Tag: sauce

Rice and Mushroom Stuffed Chicken Breasts with a Lemon Mustard Sauce

Rice and Mushroom Stuffed Chicken Breasts with a Lemon Mustard Sauce

by Pam on December 3, 2013

I was craving a comforting meal without it being too heavy. I decided to make up a box of rice and combine it with sauteed mushrooms and onions. I stuffed it into a couple of chicken breasts and baked it in a lemony mustard sauce. The chicken was juicy, tender, and so delicious.  The sauce was tangy and flavorful and tasted great with the chicken. I served this dish with some Roasted Grape Tomatoes[1] and Steamed Artichokes[2] for a healthy and tasty meal that we all enjoyed.

Prepare the rice per box instructions. Side Note: I cook the rice in chicken broth instead of water for extra flavor.

While the rice is cooking, heat 2 teaspoons of olive oil in a skillet over medium heat. Add the onion and mushroom and cook, stirring occasionally, for 10 minutes or until tender. Season lightly with sea salt and freshly cracked pepper, to taste.  Once the rice has cooked and cooled a bit, add the mushroom mixture and mix well. Scoop out a few tablespoons of the rice mixture to stuff into the chicken. Side Note: Serve the remaining rice mixture on the side with dinner.

Make a small slit in the side of each chicken breast to form a pocket. Stuff the chicken breasts with the rice mixture. Use a toothpick to hold the stuffing in. Season both sides of the chicken breasts with sea salt and freshly cracked pepper, to taste.

Preheat the oven to 375 degrees.

In a measuring cup, combine the lemon zest, lemon juice, and the chicken broth. Set aside.

Heat the remaining tablespoon of oil in a large OVEN-SAFE skillet or frying pan over medium heat. Add the chicken into the hot oil and cook 2 to 3 minutes or until it has turned golden brown.  Flip the chicken then add the minced garlic and a dash of thyme to the pan and cook, stirring constantly, for 30 seconds. Add the lemon juice mixture and stir, making sure to scrape any of the browned bits off the bottom of the pan. Place the pan into the oven and bake 30 minutes, or until chicken is cooked through.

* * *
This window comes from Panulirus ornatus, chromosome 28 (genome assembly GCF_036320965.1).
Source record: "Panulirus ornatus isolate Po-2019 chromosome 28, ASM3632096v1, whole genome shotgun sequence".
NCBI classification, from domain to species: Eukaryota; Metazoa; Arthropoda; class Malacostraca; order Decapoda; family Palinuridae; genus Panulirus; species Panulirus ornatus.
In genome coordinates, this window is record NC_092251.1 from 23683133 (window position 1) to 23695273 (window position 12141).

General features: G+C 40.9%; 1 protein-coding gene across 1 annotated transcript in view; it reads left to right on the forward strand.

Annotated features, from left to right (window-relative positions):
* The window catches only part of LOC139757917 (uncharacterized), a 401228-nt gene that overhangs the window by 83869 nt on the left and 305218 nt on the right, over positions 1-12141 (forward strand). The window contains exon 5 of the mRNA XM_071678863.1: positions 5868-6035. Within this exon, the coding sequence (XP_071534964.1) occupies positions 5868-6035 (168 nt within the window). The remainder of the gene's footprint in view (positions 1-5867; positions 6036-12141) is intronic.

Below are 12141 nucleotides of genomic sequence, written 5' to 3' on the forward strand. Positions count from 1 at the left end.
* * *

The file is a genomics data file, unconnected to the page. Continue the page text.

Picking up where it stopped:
Remove pan from the oven then transfer the chicken to a plate and cover with an aluminum foil tent. Place the pan over medium heat and bring the liquid to a gentle boil.

In a small bowl, use your fingers to mix the butter and flour together, making a dry, crumbly paste. Whisk the flour and butter into the sauce. The sauce will thicken slightly and look glossy. Remove from the heat then whisk in the sour cream. Taste and season with sea salt and freshly cracked pepper, if needed. Place the chicken and it’s juices back into the pan and coat with sauce. Serve the chicken sprinkled with fresh parsley and feta cheese with the extra sauce on the side. Enjoy.



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Rice and Mushroom Stuffed Chicken Breasts with a Lemon Mustard Sauce




Yield: 2-4

Prep Time: 15 min.

Total Time: 60 minutes



Ingredients:

One 4 oz. package Farmhouse® Long Grain & Wild Rice Herb & Butter, prepared per instructions
1 tbsp + 2 tsp olive oil (divided)
1/2 sweet yellow onion, diced
1 1/2 cups mushrooms, sliced
1 tbsp feta cheese (more for garnish)
2 boneless, skinless chicken breasts
Sea salt and freshly cracked pepper, to taste

Lemon Mustard Sauce:

1 clove of garlic, minced
Dash of thyme
Zest and Juice from 1 lemon
1 1/4 cup of chicken broth
1 tbsp whole grain mustard
1 tbsp butter
1 tbsp flour
1 tbsp sour cream
Sea salt and freshly cracked pepper, to taste

Directions:

Prepare the rice per box instructions. Side Note: I cook the rice in chicken broth instead of water for extra flavor.

While the rice is cooking, heat 2 teaspoons of olive oil in a skillet over medium heat. Add the onion and mushroom and cook, stirring occasionally, for 10 minutes or until tender. Season lightly with sea salt and freshly cracked pepper, to taste. Once the rice has cooked and cooled a bit, add the mushroom mixture and mix well. Scoop out a few tablespoons of the rice mixture to stuff into the chicken. Side Note: Serve the remaining rice mixture on the side with dinner.

Make a small slit in the side of each chicken breast to form a pocket. Stuff the chicken breasts with the rice mixture. Use a toothpick to hold the stuffing in. Season both sides of the chicken breasts with sea salt and freshly cracked pepper, to taste.

Preheat the oven to 375 degrees.

In a measuring cup, combine the lemon zest, lemon juice, and the chicken broth. Set aside.

Heat the remaining tablespoon of oil in a large OVEN-SAFE skillet or frying pan over medium heat. Add the chicken into the hot oil and cook 2 to 3 minutes or until it has turned golden brown. Flip the chicken then add the minced garlic and a dash of thyme to the pan and cook, stirring constantly, for 30 seconds. Add the lemon juice mixture and stir, making sure to scrape any of the browned bits off the bottom of the pan. Place the pan into the oven and bake 30 minutes, or until chicken is cooked through.